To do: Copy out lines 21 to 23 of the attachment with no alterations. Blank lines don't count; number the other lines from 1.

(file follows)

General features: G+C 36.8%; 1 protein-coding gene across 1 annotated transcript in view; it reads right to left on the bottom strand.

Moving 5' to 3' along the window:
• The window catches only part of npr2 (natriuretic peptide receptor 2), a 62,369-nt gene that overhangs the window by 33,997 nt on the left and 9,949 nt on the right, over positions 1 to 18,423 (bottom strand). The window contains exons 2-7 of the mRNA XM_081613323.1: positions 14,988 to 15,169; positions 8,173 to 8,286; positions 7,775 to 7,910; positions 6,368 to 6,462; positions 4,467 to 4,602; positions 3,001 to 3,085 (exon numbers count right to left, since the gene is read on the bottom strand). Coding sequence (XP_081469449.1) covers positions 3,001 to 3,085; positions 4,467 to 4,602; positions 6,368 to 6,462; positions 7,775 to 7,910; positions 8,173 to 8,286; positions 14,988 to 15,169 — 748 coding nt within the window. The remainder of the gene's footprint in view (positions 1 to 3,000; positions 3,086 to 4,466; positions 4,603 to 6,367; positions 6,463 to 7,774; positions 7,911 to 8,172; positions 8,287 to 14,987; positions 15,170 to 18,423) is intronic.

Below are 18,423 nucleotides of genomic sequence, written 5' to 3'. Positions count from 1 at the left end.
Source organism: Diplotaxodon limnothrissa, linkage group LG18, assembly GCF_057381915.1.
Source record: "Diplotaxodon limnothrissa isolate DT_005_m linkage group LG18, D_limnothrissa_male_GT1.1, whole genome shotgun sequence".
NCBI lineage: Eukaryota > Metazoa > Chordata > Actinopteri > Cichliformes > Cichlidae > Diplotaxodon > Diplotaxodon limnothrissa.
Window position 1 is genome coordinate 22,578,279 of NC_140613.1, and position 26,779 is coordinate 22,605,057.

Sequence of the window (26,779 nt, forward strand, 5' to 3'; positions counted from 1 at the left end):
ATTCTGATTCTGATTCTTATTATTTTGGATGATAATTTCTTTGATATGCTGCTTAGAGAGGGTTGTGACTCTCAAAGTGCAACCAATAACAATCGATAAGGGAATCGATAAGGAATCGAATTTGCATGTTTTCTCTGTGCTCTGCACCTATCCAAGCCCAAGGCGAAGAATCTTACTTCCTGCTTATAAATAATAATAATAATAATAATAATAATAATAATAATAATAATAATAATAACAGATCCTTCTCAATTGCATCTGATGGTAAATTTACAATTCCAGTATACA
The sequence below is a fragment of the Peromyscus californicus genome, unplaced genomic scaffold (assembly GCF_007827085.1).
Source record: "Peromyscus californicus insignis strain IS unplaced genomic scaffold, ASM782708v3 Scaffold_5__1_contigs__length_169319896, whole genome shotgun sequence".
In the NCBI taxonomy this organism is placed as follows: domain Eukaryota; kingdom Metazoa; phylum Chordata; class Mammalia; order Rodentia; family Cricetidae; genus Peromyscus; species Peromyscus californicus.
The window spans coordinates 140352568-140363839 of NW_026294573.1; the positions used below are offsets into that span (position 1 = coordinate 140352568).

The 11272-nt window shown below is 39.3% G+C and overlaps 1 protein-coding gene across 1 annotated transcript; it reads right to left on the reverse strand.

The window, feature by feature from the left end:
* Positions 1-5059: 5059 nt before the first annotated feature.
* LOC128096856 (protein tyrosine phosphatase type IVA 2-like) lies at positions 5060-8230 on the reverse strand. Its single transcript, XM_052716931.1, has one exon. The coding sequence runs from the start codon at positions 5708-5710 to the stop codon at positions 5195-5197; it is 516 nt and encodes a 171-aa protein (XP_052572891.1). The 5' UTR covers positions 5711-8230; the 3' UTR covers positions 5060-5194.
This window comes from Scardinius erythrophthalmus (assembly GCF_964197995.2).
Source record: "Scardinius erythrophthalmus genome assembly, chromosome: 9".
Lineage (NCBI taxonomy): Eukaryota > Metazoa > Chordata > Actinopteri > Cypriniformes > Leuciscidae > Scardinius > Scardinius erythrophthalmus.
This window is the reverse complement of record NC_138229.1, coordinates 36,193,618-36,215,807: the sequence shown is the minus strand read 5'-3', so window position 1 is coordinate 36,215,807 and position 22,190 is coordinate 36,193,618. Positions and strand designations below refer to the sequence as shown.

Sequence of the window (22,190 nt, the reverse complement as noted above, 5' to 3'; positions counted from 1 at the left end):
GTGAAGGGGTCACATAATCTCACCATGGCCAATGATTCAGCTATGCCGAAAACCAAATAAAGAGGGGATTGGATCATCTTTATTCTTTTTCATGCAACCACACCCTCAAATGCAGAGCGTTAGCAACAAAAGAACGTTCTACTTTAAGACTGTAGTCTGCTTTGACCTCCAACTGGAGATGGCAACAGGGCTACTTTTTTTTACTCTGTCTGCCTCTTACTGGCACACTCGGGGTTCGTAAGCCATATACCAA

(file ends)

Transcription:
Lineage (NCBI taxonomy): Eukaryota > Metazoa > Chordata > Actinopteri > Cypriniformes > Leuciscidae > Scardinius > Scardinius erythrophthalmus.
This window is the reverse complement of record NC_138229.1, coordinates 36,193,618-36,215,807: the sequence shown is the minus strand read 5'-3', so window position 1 is coordinate 36,215,807 and position 22,190 is coordinate 36,193,618. Positions and strand designations below refer to the sequence as shown.

Sequence of the window (22,190 nt, the reverse complement as noted above, 5' to 3'; positions counted from 1 at the left end):